ABCs of Horror 2: "K" Is for Kill, Baby, Kill (1966)

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ABCs of Horror 2: "K" Is for <i>Kill, Baby, Kill</i> (1966)

Paste’s ABCs of Horror 2 is a 26-day project that highlights some of our favorite horror films from each letter of the alphabet. The only criteria: The films chosen can’t have been used in 2019’s Century of Terror, a 100-day project to choose the best horror film of every year from 1920-2019, nor last year’s first ABCs of Horror project. With many heavy hitters out of the way, which movies will we choose?

Many Italian horror films of the 1960s skirt the arena of what is traditionally referred to as “gothic horror.” Others embrace the tropes of gothic fiction more intently. And then there’s Mario Bava’s Kill, Baby, Kill, a film that is more or less the gothic horror genre made manifest and raised up on a dais for worship. Rarely is any subgenre embodied in such a pure and reverent way as Bava accomplishes here, in his ultimate tribute to the romantic, sumptuous delights of classically spooky worldbuilding.

Mario Bava is of course one of the founding fathers of the Italian horror genre, with an early career full of similarly gothic classics, including the likes of Black Sunday, The Whip and the Body, and Black Sabbath. From the mid-1960s onward, Bava’s attention increasingly drifted toward the emerging giallo genre with classics such as Blood and Black Lace, and eventually proto-slashers like A Bay of Blood. But amid it all, he had time for one last, gloriously gothic masterpiece, in the form of Kill, Baby, Kill. Displaying all the visual intricacies, lush settings and dynamic camerawork for which the man was known, it’s one of Bava’s most enduring and complete efforts, although it sometimes seems oddly unfamiliar to American horror audiences today. If there’s a classic of Italian horror waiting for you to unearth it this October, make it this one. Everything about the film screams “Halloween season.”

Kill, Baby, Kill derives much of its power from its setting, the fictional village of Karmingam, hidden somewhere in the remote depths of the Carpathian mountains. Here, a rash of mysterious deaths has the superstitious townspeople fearing for their lives, increasingly turning toward the advice of the local witch Ruth (Fabienne Dali) for protection from a supernatural force that has seemingly compelled many in town to commit gruesome acts of self-harm and suicide. To achieve the sense of remote, isolated decay, Bava shot exteriors on location in the largely abandoned medieval towns of Calcata and Faleria in Italy, infusing the film with a tangible sense of history. As a coroner from the outside world arrives in the town—a modern man with a distaste for superstitious dogma and questionable folk healing—we can feel the inherent danger of this place’s powerful local tradition stacked against him.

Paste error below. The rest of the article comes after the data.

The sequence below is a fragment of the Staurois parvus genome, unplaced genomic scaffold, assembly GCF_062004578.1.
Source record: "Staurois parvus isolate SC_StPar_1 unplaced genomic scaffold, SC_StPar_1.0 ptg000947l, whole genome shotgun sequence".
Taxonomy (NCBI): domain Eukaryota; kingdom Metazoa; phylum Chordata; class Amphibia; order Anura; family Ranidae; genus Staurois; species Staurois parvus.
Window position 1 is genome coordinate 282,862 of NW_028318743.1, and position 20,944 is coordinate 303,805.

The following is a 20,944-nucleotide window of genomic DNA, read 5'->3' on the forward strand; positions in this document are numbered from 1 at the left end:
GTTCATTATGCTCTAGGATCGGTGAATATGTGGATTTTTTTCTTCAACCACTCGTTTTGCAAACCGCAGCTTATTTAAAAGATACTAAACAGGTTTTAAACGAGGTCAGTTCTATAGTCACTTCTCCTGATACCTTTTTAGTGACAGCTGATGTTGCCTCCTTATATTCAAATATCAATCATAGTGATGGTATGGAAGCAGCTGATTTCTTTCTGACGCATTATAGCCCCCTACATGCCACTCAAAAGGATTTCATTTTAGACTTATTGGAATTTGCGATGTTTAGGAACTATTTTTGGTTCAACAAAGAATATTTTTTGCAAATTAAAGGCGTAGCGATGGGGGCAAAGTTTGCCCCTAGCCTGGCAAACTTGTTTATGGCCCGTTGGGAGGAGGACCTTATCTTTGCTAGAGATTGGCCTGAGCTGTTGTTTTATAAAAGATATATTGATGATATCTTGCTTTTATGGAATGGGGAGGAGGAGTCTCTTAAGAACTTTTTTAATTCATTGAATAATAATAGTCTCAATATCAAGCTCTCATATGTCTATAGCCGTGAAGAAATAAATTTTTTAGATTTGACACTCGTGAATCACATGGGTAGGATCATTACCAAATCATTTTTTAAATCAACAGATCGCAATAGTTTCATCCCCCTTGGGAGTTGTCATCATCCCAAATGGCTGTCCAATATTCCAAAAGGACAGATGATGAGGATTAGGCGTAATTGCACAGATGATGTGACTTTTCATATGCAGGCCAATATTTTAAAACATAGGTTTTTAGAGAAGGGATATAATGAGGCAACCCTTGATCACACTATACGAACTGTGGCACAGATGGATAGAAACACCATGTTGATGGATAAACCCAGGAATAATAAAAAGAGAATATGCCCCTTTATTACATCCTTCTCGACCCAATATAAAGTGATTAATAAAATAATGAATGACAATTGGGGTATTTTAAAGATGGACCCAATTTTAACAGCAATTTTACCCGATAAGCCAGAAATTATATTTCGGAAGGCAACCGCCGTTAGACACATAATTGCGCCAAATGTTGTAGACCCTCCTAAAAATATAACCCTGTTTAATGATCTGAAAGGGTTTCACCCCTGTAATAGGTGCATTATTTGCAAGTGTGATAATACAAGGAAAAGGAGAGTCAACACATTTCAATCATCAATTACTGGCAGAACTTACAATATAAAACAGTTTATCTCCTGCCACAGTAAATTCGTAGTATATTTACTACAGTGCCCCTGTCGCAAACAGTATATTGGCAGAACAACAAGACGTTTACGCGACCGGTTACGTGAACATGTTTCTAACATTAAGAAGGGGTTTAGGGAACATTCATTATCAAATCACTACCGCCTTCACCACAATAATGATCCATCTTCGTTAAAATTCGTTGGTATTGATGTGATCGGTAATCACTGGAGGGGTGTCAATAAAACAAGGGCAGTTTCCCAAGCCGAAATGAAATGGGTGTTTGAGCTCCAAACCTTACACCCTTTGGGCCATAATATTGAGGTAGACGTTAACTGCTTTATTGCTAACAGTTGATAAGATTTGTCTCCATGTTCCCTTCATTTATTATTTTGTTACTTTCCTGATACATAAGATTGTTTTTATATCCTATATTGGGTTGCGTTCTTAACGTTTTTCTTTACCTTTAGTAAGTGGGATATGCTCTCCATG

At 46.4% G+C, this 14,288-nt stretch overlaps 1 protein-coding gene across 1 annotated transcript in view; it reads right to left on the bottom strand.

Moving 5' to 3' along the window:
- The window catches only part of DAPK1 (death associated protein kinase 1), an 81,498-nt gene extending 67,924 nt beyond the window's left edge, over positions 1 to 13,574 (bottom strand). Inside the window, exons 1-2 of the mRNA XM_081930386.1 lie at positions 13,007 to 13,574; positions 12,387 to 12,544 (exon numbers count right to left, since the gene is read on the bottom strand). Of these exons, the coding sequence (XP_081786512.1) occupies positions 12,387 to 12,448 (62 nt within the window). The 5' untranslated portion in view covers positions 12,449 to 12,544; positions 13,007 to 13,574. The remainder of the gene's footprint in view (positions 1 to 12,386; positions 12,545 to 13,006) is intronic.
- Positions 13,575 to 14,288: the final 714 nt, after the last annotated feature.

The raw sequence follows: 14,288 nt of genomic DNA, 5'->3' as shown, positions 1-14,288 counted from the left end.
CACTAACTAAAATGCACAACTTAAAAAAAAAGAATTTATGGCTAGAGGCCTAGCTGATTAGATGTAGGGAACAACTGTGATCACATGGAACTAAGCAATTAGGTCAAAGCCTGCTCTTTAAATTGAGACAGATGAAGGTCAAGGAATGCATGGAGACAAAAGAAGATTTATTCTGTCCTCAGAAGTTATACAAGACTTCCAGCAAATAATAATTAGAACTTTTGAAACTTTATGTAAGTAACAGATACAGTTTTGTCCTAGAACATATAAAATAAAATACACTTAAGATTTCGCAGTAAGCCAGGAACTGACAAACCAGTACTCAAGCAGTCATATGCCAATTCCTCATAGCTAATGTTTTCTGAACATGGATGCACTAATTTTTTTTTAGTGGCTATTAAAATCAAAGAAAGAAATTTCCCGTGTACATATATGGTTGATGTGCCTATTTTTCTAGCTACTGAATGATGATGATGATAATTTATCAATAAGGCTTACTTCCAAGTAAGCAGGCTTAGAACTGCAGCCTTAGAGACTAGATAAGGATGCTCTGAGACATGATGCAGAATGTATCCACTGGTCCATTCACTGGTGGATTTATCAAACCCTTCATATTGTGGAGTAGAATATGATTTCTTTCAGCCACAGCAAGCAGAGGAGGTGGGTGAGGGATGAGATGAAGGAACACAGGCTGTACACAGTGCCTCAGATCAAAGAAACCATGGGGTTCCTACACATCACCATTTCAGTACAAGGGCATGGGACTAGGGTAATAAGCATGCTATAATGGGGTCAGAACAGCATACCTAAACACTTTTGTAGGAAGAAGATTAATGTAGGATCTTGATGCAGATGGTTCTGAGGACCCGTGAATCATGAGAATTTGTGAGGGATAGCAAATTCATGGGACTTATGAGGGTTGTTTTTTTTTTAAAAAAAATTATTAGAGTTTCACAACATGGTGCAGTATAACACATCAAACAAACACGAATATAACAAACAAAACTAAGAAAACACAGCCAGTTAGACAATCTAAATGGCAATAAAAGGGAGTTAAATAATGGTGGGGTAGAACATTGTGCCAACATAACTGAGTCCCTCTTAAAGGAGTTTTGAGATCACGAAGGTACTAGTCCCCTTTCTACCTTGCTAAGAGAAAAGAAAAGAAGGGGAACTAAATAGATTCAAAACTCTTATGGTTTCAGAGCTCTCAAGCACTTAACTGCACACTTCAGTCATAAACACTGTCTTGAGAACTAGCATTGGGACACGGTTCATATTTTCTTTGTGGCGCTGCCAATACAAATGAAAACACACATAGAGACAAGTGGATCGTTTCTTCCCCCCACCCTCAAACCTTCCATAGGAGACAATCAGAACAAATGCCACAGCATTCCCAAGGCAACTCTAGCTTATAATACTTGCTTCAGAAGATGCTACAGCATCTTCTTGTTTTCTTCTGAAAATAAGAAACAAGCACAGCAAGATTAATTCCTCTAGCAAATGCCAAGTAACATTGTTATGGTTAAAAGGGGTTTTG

And that’s what Kill, Baby, Kill is really all about, a very traditional sense of atmosphere, as one might have also seen in the Universal horror films of old, or contemporaneous Hammer horror productions featuring the likes of Peter Cushing and Christopher Lee. Every classic gothic horror trope is present—you have crumbling castles, coffins and desultory gravediggers, deserted city streets wreathed in fog, yowling stray cats, flickering candlelight, heavy cobwebs, ancient four poster beds, spooky oil paintings and more. Visually sumptuous, Bava breathes new life into the classic tropes with an active camera that glides through the decaying manors like a prowler in search of hidden treasures. It feels like the cinematic equivalent of a haunted mansion amusement park ride.

At the same time, however, the film does invert a few of the expectations of the genre, especially in how it frames its characters and plays them against archetypes. The dark-haired witch, for instance, turns out to be a force for good who is doing her best to help the townspeople resist the corrupting and ruinous influence of the town’s evil past. The specter of a blonde, angelic-looking little girl, on the other hand, is instead a creature of pure hatred who is invoked by her ancient mother to carry out bitter revenge against the town. Carrying a bouncing ball and played with bug-eyed intensity by male actor Valerio Valeri, the ghostly girl became an icon of the era in Italian supernatural horror, her image frequently recycled as it has echoed through half a century of subsequent ghost stories. Like Patty McCormack’s manipulative “Rhoda” in The Bad Seed, this feels like a modern reframing of which archetypes can be allowed to fall into evil—a tacit admission that there are no remaining “innocents.”

Watching Kill, Baby, Kill today may feel somewhat rote to horror fans who have immersed themselves for decades in classic gothic ghost stories, but it’s just as likely to strike the viewer as reassuringly familiar, like a well-worn sweater. It venerates the elemental power of a classically spooky atmosphere with its grandiose visuals, being easy to admire even as it draws you in and raises the occasional goosebump.


Jim Vorel is a Paste staff writer and resident horror guru. You can follow him on Twitter for more film and TV writing.